Richardson (2012) defines brand loyalty as the trustworthiness and allegiance that consumers have towards a particular product. It is the aspect that makes a consumer come for the same product every time they visit a store. Notably, brand loyalty is derived from customer satisfaction and fulfillment (Richardson, 2012). A customer will obtain trust in a brand that fulfills his/her desires to the maximum. However, with large amounts of branded coffee and tea products in the Chinese markets, building on brand loyalty is a strategy that requires planning and effective implementation (Peterson, 2014). With the estimated rise in household income levels in China, Starbucks needs a fundamental public relations plan to ascertain brand loyalty among its customers (Women in PR). Thus, this paper presents a public relations plan for Starbucks intended to help build brand loyalty among its customers in China. To arrive at conclusions statistical and case analysis were conducted in relation to the topic of discussion.
First and foremost, the campaign should be tailored to towards ensuring that customers have a link with the firm that is defined by their terms (Women in PR). For instance, the firm will include customers into its regular and recurrent e-mail newsletter to create a spirit of inclusion and recognition among the customers. Customers feel appreciated for their presence and thus, would rather do more business with the firm that recognizes and appreciates them.
Rather, that aimlessly drive sales without a clear course or target, the firm will build its business around and about its best customers, who, business analysts refer to as ‘brand-lovers’. Identifying the very core of Chinese culture will be central to achieving this objective (Chen & Yusheng, 2009). This is because; identifying customer needs is the basis focusing on ‘brand-lovers’. In essence, the campaign will be geared towards attaining a certain form of recognition among the firm’s favorite customers (Women in PR).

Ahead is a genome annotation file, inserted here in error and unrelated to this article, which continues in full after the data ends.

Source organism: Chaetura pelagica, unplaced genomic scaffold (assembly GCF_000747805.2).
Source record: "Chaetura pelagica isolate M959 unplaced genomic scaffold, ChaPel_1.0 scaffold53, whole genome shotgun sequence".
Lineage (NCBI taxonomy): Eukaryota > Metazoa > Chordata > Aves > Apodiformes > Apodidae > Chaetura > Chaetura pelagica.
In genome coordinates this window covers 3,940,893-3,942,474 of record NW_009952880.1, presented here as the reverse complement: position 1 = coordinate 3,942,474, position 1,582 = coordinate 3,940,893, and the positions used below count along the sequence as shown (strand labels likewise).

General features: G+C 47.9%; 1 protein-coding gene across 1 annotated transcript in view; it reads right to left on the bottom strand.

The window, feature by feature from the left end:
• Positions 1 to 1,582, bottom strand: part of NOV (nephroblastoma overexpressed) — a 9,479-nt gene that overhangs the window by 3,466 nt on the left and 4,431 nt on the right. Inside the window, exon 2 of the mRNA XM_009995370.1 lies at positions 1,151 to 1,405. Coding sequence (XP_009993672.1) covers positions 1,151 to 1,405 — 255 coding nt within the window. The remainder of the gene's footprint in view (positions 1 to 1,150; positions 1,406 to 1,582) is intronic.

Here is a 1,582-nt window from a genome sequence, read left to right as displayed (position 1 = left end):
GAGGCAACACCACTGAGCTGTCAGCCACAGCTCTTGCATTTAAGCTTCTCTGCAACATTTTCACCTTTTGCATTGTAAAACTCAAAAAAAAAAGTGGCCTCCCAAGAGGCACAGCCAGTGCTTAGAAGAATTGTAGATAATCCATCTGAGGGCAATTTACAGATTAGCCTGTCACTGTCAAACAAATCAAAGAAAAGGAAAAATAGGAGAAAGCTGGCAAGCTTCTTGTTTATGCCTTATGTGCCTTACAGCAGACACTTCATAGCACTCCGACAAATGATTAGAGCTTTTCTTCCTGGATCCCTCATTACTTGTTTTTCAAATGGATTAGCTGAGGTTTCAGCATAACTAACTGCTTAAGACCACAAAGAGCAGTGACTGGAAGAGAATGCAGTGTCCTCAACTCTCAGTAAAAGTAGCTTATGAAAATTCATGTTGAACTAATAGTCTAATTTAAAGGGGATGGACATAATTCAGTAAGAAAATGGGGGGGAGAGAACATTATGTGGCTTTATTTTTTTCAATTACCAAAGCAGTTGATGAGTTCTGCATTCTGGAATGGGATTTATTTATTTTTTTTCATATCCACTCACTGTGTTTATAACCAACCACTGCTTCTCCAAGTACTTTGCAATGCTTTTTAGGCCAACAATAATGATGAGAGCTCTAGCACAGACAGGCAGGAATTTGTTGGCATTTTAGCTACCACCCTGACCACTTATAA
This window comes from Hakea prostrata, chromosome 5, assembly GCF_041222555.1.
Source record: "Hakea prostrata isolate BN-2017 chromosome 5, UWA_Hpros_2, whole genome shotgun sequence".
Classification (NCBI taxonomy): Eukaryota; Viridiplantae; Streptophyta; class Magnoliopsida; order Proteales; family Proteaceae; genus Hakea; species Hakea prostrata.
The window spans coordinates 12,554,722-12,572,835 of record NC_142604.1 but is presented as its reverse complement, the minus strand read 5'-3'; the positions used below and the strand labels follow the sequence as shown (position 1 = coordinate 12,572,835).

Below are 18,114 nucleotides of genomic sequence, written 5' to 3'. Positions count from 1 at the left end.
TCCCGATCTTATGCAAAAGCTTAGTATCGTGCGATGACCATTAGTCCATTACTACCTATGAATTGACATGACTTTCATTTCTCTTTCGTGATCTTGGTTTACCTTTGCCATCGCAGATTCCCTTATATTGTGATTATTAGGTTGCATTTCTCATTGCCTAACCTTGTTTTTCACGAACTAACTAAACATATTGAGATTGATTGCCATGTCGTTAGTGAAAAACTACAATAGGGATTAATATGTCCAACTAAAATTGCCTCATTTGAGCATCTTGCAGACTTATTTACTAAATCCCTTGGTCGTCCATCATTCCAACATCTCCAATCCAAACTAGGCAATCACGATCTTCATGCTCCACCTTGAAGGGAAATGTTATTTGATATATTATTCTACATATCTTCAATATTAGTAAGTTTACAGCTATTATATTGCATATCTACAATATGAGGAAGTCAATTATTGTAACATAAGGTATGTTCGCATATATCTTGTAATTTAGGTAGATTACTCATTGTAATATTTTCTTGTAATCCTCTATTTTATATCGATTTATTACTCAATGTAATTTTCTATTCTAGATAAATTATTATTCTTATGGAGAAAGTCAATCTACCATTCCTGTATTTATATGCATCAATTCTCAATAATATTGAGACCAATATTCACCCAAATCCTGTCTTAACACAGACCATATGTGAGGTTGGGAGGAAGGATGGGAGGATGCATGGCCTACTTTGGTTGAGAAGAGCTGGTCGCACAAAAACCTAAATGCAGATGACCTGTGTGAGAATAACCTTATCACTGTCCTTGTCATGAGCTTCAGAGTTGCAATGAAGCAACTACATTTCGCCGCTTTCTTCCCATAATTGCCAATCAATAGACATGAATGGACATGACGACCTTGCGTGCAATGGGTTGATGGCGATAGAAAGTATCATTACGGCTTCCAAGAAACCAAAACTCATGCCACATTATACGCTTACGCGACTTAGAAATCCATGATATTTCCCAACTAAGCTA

As noted earlier, Chinese customer-brand relationships are defined more by the value they generate from the products they purchase. The firm thus, will have to shift from the transaction machine based approach to a human approach. This will involve developing measures to serve real people in the real world and not virtual people in a virtual world (LuWang & Lin, (2010). When one values what customers have to say, it enhances and facilitates chances of improvement. This is one way of cultivating brand loyalty. In essence, before the firm can generate brand loyalty from its customers, it is imperative that it remains loyal to its customers to (Women in PR).
Primarily, the most basic objective of a public relations plan is to identify factors that influence a certain phenomenon (Women in PR). Hence, it would be fundamental for the firm to come up with attributes that make consumers prefer them over their competitors (Richardson, 2012). A good understanding of these factors is crucial in cultivating brand loyalty and normally defines the future of a business. While it’s not easy or simple to determine these factors, the campaign should be geared towards decoding both the conscious and unconscious motivating dynamics (Women in PR). This is the core of a public relations strategy.
According to Richardson, (2012) brand loyalty is based on the phrase ‘more reasons to stay and no reasons to leave’. This should be a guarantee in the company. Considering the Chinese market, which has different attributes compared to other markets such as USA; consumers prefer taking their coffee at the stores rather than walking out with it. Hence, Starbucks needs to continually make the lives of the consumers easier and even better through exemplary service that enhances customer experiences. In essence, there is need to refine algorithms through which customers can be served maximally to satisfy and fulfill their needs (Richardson, 2012).
Latent Publics: Consumers and Users